February 26, 2016

It is a promise to yourself easier said than done. Whether you have been puffing for 3 years or over 30, quitting is much more of a head game than most believe. Only the heaviest of smokers endure physical signs of withdrawal while quitting, and even these cases are fairly mild. The true triumph of quitting is to nourish your mind with other pleasures, not just distract yourself temporarily. If you are reading this, you have already taken the first step, and the rest are easier than you think. Give yourself the gift of health this holiday and make your resolution be to never quit at quitting.

  • Start Exercising

    A lifestyle change is the perfect platform to invite a new smoke-free routine. Adopting healthier habits will bring about a healthier mindset. The more strides you make in your workout routine, the less appealing an inhibitor like smoking will be.
    Start Exercising
    Image courtesy of Runner’s World.

  • Prepare Yourself For The Temptation

    Avoiding situations where smoking would be tempting is a good plan, but obviously some circumstances cannot be avoided. For instance, friends and family who smoke, or having a few drinks. Tell friends and family about quitting, they will be proud of you and give you positive feedback that will discourage you from falling to the temptation of their puffing. A few drinks bring about the craving for most smokers. Instead of stepping outside, put on your favorite song on the jukebox, start a conversation with the interesting fellow a few barstools down, go dance. Remind yourself that there are much more memorable and enjoyable moments to be had than going to have a cigarette. The life of the party is inside anyway, not in the smoking section.
    Prepare For Temptation
    Image courtesy of MSN.

  • Supplement Smoking In Your Routine

    In daily activities such as driving, walking the dog, and talking on the phone, the need to smoke is often a cognitive oral fixation, so bring a water bottle of your favorite beverage and sip instead of puffing. If you are more focused on the activity, and not your mouth, chances are you will quickly grow accustomed to your new, hydrated norm.
    Supplement Smoking, Drink
    Image courtesy of West Hawaii Today.

  • Reward Yourself With Pride, Not Slack

    The day you choose to quit, quit. This means no stashing of old packs, no “just one puff” internal debates, no stealing drags from those friends and family smokers. Quit. One more time: QUIT. Pride yourself on coughing less and smelling better, living longer, and having a larger budget now that you no longer waste money on packs every day, week or month.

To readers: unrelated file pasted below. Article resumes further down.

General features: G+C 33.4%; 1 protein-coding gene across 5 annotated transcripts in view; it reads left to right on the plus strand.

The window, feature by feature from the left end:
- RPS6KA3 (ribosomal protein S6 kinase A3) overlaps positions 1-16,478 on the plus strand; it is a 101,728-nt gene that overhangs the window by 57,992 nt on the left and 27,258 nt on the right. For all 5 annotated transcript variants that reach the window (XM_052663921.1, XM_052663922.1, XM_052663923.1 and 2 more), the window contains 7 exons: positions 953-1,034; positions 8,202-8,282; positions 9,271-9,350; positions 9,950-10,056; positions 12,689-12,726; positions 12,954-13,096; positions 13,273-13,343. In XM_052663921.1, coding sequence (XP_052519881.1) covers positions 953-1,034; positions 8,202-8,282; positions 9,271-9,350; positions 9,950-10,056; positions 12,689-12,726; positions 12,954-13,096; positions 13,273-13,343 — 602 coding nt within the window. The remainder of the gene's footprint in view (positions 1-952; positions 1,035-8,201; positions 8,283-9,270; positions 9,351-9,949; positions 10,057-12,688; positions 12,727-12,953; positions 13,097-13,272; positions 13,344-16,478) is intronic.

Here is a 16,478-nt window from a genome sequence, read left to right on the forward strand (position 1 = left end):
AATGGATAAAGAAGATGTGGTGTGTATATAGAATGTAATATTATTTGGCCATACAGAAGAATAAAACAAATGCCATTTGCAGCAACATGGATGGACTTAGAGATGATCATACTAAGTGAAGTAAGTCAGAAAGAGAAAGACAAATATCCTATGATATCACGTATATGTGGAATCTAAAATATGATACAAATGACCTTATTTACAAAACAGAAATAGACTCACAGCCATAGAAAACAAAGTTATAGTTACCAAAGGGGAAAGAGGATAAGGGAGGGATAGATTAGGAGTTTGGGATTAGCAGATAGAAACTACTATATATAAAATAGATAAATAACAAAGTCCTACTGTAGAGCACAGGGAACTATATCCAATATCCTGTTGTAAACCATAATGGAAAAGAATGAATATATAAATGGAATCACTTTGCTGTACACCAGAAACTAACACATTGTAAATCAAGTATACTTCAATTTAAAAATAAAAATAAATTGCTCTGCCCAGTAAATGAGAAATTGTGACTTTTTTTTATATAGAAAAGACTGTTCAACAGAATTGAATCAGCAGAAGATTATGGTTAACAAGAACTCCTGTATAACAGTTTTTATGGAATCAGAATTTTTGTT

Pride Not Slack
    Image courtesy of Stop Colon Cancer Now.

  • Visualize A Stronger, More Confident You

    Think back to previous situations where you didn’t feel your best because of cigarettes. The stunned face your boss made when he discovered you smoke, missing out on special moments with friends and family because you were outside puffing a cigarette, seeing your date lose interest in you when they saw you light up after dinner, the incessant guilt trips from your doctor, dentist, therapist, mother, father, sister, brother… you get the idea. Re-imagine these situations as a smoke-free you. Pat yourself on the back, because you recently quit, and this IS you! Feels good, doesn’t it?
    quit smoking
    Image courtesy of Health Me Up.

  • Banish Nicotine Headaches

    Tea, coffee, and water can all ease a Nicotine headache. Other natural treatments include aromatherapy, yoga, and steam showers.
    banish headaches
    Image courtesy of Women’s Running.

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Janet Taylor, MD

Dr. Janet Taylor is a Community Psychiatrist in New York City, the Bronx and Queens. The practice of Community Mental Health is extremely rewarding to Dr. Taylor, because "being on the frontline with individuals and their families battling the emotional and economic impact of Mental Illness is where I can make a difference". She attended the University of Louisville in Louisville, Kentucky for Undergraduate and Medical School. An internship in Internal Medicine at the Miriam Hospital-Brown University followed. Her psychiatric residency was completed at New York Medical College -Westchester Medical Center. She received a Master’s of Public Health in Health Promotion/Disease Prevention from Columbia University. She was a recipient of the 2008 Woman in Medicine Award (National Medical Association- Council of Women’s Concerns).